New legislative proposals
The Implementation Act only applies to damages actions in relation to infringements of EU competition law, and infringements of Dutch competition law when applied in parallel with EU competition law. Therefore, damages actions that relate to infringements of Dutch competition law only are currently excluded from the scope. However, the Dutch legislator has indicated it will put forward a separate act for purely national competition law infringements. This act will declare the rules of the Implementation Act binding on infringements of Dutch competition law only.
On 15 November 2016, a new legislative proposal was submitted to make further amendments to the Dutch Civil Code and the Code of Civil Procedure.
In short, the proposed instrument offers an efficient and effective method for collective redress and intends to find a balance between the interests of injured parties to materialize their rights, and the interests of alleged perpetrators to be protected against unfounded and frivolous claims. If adopted, the proposal will make it easier for injured individuals to collectively sue for damages.
Currently, foundation(s) or association(s) making a claim in a Dutch collective action can only seek a declaratory judgment on whether as a general matter the defendant is liable towards the class or classes of victims that they represent. After such a declaratory judgment is made, injured individuals, either individually or jointly, may seek damages through settlement or by commencing additional proceedings on an individual basis. A settlement can be obtained through the highly innovative WCAM-legislation, under which out-of-court settlements may be certified by the Amsterdam Court of Appeal, declaring a settlement binding upon all parties represented by a representative body. The foundation(s) and association(s) themselves, however, are not eligible to seek damages under Dutch law. Upon adoption of the proposal, the current provision that prohibits a collective (monetary) claim for damages will be abolished.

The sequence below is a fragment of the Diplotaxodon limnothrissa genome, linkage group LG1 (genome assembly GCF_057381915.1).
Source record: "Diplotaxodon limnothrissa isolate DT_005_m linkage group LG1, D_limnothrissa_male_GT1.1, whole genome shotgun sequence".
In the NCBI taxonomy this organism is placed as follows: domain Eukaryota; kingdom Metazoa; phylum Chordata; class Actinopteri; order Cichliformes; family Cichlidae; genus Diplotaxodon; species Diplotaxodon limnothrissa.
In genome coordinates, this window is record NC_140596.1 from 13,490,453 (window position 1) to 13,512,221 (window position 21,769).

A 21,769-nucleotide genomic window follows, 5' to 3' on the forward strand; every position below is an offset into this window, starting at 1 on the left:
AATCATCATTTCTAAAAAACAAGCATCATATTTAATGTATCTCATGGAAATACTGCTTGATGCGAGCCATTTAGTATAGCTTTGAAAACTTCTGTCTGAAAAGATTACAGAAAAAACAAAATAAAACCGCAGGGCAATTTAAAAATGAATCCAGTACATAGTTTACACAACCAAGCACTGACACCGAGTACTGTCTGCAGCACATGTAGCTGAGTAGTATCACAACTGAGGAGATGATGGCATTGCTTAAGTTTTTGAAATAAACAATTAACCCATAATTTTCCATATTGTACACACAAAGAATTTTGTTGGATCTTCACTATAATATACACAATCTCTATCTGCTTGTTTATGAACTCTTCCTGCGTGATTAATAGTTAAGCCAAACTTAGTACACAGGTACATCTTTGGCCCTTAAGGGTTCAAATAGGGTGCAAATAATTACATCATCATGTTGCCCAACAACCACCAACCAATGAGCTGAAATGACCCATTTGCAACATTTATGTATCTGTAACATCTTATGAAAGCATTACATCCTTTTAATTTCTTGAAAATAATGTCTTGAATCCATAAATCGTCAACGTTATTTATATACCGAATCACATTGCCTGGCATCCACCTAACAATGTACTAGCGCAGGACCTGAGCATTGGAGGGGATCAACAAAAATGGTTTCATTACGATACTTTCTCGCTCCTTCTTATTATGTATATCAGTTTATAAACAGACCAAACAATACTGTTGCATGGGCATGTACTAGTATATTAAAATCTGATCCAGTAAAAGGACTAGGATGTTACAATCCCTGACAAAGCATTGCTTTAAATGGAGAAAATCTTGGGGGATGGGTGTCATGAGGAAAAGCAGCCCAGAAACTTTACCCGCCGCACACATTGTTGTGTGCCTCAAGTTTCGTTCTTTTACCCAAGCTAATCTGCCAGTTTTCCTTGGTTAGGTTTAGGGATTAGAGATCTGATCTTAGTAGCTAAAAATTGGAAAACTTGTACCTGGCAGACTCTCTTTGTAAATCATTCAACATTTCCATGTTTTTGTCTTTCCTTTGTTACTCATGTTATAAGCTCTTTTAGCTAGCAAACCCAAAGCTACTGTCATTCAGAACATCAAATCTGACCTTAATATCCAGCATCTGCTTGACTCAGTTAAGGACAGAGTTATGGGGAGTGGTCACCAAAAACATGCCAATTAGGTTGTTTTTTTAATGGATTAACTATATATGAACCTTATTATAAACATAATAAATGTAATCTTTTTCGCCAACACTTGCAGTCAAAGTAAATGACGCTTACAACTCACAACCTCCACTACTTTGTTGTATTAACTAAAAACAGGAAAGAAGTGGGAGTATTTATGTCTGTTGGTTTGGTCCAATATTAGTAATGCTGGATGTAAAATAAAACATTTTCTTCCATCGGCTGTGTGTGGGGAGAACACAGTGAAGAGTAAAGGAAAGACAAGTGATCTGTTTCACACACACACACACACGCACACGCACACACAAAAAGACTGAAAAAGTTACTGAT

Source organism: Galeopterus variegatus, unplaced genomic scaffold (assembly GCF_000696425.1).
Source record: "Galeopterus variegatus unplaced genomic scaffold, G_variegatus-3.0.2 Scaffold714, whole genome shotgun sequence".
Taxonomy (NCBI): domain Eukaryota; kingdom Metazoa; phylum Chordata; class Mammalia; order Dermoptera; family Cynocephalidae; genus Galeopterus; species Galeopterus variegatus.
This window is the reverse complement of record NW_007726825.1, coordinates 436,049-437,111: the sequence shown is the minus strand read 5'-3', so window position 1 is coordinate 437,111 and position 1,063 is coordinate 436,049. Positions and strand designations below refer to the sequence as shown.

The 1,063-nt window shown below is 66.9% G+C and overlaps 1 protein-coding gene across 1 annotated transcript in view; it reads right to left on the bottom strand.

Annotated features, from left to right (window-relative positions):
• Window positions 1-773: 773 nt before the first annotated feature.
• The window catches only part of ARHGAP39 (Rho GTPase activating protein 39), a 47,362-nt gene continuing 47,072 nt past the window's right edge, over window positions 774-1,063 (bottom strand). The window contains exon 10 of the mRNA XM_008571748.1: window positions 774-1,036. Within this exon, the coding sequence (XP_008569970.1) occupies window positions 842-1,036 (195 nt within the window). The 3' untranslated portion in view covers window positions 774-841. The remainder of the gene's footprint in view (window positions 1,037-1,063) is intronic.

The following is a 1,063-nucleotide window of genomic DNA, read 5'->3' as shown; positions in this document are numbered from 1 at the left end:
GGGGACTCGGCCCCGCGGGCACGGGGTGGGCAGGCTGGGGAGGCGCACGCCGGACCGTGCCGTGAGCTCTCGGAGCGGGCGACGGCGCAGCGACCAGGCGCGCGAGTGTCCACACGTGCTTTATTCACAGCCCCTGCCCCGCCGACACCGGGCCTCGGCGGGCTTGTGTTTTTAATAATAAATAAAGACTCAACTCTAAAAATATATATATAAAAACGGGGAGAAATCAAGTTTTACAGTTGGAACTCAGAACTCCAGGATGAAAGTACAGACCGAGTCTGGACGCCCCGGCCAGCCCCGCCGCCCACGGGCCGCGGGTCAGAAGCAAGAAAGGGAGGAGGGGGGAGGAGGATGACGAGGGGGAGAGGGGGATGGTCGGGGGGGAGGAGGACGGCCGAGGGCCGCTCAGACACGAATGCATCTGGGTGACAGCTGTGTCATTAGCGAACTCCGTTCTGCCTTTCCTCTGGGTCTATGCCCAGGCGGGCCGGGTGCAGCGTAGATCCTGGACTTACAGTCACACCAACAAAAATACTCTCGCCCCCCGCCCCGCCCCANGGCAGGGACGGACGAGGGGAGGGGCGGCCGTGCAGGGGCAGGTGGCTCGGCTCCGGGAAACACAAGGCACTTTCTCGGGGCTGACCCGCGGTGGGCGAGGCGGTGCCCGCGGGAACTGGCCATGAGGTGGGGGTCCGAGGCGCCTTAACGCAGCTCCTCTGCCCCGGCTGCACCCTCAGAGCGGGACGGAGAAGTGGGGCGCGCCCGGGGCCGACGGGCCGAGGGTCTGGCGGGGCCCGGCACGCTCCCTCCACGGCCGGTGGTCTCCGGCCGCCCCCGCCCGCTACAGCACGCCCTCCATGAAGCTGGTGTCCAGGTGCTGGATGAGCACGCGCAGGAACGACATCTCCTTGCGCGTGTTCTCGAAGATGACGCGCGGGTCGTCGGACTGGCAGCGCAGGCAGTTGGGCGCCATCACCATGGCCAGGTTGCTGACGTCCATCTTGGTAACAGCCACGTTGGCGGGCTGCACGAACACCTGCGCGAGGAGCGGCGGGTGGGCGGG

The proposal also places demands on representative organisations that wish to bring a claim. If several representative organisations bring a claim alleging to represent similar interests, the Court will appoint one of these organisations to be the lead plaintiff. These requirements have been proposed to protect the interests of the alleged perpetrators. Other specifics of the proposal include an opt-out system and exclusive jurisdiction of the District Court of Amsterdam to handle such collective claims. It is as yet uncertain when the proposal will be adopted.
1This is the minimum in accordance with article 10(3) of the EU Damages Directive, which states that Member States shall ensure "that the limitation periods for bringing actions for damages are at least five years".